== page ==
When hired, Anson wrote a tremendous article introducing you to Pitt's new offensive coordinator, Matt Canada. Now that practice time is being used to install the offense Canada will run, I wondered how Pitt would do in his first year. We went back to his first seasons as an offensive coordinator at his previous places of employment to see how his offenses performed. As a brief PSA here, this does not guarantee how the offense will look one way or another. As Anson wrote previously, temper your expectations. This is a new offense and there will be a learning curve.
Some of what you will read next will give reason for optimism while other parts might give you some concern. The truth of what will happen this coming fall with Canada at the helm probably lies somewhere in the middle. Canada's first coordinator job was with Butler University in 1997 and since that was only an FCS program, we'll jump ahead to 2003 where Canada took over as Northern Illinois' coordinator.
Canada moved the 27th ranked offense up one spot to No. 26 in total offense. That didn't last long before he moved on to Indiana in 2004 and took over as offensive coordinator slot in 2007. In his first year in that role, the Hoosiers saw a large increase in scoring, moving from 79th to 39th in total offense on his watch. Passing, rushing, and total points all improved in his first year.
One thing to note here is that before Canada became the coordinator at Butler, Northern Illinois, and Indiana, he worked his way up from position coaching jobs. Canada had some time grow into that role at each spot.
In his next three jobs, Canada was hired directly as an offensive coordinator, resembling the process that brought him to the Panthers for the upcoming season.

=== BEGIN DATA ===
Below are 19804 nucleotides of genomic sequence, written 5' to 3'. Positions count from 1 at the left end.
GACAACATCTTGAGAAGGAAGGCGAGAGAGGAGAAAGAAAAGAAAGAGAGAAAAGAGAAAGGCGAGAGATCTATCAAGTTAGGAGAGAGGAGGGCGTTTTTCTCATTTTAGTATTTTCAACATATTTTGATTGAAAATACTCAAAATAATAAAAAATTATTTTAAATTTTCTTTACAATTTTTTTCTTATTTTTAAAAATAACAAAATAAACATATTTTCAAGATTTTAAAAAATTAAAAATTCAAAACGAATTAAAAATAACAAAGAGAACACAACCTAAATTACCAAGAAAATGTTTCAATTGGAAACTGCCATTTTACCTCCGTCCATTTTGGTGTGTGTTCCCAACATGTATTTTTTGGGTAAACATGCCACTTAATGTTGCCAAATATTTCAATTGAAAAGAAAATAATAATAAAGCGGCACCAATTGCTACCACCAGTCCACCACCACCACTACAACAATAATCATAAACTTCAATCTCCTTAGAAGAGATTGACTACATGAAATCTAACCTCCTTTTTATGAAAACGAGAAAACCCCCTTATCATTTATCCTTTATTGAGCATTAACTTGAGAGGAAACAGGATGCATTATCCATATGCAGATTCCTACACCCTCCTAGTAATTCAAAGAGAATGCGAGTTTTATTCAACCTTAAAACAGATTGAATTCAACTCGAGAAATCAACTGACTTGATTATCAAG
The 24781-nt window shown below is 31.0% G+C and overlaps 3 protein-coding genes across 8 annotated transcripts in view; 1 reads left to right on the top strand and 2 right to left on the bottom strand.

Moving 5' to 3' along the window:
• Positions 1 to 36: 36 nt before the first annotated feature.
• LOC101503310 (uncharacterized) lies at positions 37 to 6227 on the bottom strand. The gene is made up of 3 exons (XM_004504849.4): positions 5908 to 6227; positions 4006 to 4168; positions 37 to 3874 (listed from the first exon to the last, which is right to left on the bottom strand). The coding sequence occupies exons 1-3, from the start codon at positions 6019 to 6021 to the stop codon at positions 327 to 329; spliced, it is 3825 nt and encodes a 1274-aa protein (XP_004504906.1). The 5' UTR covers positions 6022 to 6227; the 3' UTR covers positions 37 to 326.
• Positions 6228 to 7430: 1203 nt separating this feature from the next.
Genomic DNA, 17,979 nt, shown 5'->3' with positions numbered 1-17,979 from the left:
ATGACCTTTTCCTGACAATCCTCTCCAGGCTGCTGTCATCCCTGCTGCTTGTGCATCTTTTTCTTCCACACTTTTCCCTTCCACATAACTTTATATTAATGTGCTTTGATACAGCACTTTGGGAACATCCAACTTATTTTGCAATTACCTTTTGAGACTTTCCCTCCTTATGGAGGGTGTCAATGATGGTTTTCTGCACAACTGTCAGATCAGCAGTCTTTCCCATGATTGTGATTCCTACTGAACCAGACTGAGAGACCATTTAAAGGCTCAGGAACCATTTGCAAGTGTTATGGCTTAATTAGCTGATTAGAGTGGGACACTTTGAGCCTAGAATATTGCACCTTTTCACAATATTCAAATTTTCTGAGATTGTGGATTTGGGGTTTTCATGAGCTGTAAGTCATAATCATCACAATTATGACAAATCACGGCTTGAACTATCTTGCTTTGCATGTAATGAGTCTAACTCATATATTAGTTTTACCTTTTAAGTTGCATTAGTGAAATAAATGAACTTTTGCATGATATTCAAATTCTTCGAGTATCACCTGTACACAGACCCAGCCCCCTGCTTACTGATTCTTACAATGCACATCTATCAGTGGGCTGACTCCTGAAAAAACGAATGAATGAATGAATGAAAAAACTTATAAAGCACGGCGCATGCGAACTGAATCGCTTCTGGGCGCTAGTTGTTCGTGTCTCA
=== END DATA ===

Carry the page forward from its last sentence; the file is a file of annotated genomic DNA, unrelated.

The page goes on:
In 2011, Canada arrived back at Northern Illinois and had more success there. The offense fell only slightly, going from 12th to 10th when he was there, but under Canada, the point totals and and passing offense saw a slight uptick in their totals. In all, he did a good job there.
Things were a little less stellar at his last two stops, however.
Canada spent a single year there in 2012 and the offense dropped from sixth in the nation all the way to 59th as he replaced Paul Chryst. That can give you some pause, but in fairness, Wisconsin was a well oiled machine with Russell Wilson at the helm in 2011 and he left prior to Canada's tenure there so the program was replacing a starting quarterback.
After leaving there, Canada again struggled to break in at North Carolina State, too. In 2013, his first year on the job, the Wolfpack went from an already bad No. 70 in total offense to No. 95 under Canada. The rushing offense was better but North Carolina State scored fewer points per game and passed for fewer yards as well.
Things ended up pretty good overall during his tenure with the Wolfpack, though. In 2014, the team rushed for 2,659 yards - the most they ran for in nearly 40 years. North Carolina State also averaged six yards per offensive play - the second highest number in school history. In 2015, the offense was again solid. While it wasn't stellar, Canada's unit scored 33.2 points per game, good for 42nd in the nation and up considerably from when he inherited the job.
Overall, Canada has the look of a solid hire. He's not only had some past success, but also has 11 years of experience in that role. One encouraging thing is that Canada does like to run the ball and that's something Pitt often relies upon. With Pitt returning one of their best offensive lines in recent memory and a stable of running backs that can do it all, this is a positive for Pitt. Still, expectations must be tempered as the program is still evolving under head coach Pat Narduzzi and Canada loses the offense's best player from last year in wide receiver Tyler Boyd.